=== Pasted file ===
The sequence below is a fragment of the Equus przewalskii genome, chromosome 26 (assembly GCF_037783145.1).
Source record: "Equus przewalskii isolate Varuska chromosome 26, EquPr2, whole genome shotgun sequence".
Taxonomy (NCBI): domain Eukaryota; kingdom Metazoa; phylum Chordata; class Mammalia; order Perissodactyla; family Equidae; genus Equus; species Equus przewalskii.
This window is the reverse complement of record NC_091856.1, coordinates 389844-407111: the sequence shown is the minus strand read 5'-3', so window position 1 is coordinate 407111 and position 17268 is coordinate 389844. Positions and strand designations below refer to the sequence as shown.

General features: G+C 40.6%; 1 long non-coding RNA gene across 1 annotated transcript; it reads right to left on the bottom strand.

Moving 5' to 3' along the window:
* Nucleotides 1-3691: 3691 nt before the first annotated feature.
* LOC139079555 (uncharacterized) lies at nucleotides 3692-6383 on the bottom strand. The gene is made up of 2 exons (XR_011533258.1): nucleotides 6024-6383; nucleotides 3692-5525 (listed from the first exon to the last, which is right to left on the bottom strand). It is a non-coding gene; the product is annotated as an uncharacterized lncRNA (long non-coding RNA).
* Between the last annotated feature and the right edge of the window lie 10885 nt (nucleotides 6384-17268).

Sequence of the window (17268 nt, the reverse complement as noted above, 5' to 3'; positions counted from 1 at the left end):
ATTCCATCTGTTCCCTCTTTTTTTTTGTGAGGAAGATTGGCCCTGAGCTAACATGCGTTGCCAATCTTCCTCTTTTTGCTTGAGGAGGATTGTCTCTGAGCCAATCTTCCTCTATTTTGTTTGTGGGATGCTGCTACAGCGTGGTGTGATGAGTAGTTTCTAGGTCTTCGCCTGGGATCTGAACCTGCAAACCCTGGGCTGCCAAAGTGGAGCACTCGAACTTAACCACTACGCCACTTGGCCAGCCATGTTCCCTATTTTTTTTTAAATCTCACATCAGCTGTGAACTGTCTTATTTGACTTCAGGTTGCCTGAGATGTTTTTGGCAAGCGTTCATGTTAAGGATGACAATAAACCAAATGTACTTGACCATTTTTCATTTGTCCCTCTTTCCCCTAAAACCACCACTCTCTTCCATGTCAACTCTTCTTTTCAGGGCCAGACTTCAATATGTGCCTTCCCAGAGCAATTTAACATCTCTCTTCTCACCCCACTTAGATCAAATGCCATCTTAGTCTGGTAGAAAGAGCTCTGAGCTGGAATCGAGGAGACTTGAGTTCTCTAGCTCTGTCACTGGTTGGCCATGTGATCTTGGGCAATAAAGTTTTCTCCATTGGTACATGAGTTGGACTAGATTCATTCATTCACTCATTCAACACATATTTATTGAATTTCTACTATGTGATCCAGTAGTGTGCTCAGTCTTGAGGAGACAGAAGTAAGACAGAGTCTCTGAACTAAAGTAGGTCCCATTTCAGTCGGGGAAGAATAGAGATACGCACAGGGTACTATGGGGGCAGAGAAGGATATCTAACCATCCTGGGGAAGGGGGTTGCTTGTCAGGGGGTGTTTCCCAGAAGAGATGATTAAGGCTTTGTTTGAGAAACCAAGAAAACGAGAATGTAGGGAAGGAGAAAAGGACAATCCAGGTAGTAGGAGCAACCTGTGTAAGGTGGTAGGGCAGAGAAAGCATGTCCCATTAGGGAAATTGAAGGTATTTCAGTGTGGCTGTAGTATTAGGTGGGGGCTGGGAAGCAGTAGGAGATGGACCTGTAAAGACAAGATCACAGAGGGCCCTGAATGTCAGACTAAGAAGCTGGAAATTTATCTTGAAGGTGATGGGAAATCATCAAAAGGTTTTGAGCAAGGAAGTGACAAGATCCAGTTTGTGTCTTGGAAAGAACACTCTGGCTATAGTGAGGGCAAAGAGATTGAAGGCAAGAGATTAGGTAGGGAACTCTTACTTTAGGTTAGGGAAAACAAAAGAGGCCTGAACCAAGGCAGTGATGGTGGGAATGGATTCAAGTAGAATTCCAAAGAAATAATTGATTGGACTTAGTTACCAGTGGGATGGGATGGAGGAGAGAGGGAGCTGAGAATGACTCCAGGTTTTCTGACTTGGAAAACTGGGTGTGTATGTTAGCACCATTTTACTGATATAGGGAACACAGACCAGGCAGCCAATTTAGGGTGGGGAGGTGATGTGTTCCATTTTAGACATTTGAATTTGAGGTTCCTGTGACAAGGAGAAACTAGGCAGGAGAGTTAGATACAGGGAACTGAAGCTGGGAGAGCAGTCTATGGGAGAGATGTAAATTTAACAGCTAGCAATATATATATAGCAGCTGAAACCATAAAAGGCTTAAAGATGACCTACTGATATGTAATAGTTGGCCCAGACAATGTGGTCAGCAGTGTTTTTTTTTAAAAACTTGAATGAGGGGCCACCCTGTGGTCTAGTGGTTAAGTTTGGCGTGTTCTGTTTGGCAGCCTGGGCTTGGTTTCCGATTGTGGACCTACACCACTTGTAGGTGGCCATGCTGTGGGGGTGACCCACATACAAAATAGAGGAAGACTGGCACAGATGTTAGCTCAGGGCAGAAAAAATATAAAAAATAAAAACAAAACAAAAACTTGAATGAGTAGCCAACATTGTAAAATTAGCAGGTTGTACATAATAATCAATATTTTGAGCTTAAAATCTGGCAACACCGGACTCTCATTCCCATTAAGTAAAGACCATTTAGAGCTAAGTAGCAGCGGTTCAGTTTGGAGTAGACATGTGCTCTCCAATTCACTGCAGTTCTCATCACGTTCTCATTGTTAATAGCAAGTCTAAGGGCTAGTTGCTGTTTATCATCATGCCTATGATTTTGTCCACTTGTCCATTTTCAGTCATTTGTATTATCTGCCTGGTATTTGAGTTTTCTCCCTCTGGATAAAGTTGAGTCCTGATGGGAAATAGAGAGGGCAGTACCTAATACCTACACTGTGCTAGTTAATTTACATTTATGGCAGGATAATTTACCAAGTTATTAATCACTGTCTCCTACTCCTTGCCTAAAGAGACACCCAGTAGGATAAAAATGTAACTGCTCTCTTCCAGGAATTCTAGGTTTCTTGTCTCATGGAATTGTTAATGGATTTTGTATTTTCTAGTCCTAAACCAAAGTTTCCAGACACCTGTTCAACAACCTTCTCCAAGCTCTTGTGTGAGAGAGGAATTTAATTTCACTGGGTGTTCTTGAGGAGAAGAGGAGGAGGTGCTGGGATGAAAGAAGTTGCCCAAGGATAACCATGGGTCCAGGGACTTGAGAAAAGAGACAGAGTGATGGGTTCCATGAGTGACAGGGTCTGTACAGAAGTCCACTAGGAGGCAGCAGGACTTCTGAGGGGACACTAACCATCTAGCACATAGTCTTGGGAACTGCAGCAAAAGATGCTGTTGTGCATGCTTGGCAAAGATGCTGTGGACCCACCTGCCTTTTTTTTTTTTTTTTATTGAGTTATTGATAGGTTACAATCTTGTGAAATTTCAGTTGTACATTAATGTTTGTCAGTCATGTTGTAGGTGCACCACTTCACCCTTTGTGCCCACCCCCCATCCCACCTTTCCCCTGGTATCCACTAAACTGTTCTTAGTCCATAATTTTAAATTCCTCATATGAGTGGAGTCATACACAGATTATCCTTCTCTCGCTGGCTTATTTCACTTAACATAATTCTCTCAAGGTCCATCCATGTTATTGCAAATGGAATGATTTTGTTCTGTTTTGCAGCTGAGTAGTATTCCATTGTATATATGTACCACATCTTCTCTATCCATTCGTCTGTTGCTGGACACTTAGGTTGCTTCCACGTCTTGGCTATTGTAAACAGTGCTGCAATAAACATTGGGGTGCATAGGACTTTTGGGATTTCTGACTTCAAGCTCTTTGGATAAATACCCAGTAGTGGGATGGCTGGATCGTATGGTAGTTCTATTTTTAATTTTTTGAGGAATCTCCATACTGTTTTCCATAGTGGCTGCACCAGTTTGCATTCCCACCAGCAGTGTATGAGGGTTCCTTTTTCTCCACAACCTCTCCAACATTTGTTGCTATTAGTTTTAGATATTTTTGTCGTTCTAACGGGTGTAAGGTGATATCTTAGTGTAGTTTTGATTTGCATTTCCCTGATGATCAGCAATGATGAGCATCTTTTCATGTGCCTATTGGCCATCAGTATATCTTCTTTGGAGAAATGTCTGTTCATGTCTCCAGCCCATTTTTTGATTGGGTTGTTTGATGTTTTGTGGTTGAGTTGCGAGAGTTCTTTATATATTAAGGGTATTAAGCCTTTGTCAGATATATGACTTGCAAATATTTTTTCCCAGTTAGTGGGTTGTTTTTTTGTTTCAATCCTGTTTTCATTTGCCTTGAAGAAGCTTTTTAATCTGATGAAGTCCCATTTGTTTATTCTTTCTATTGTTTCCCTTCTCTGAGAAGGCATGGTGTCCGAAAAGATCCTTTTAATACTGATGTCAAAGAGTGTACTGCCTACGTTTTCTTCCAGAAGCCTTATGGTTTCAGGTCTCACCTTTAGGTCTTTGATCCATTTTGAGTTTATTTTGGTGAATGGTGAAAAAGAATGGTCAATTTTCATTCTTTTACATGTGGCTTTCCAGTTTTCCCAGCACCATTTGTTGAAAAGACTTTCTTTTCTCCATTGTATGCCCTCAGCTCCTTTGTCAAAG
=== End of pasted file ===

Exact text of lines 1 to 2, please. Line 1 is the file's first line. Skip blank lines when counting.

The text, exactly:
The sequence below is a fragment of the Equus przewalskii genome, chromosome 26 (assembly GCF_037783145.1).
Source record: "Equus przewalskii isolate Varuska chromosome 26, EquPr2, whole genome shotgun sequence".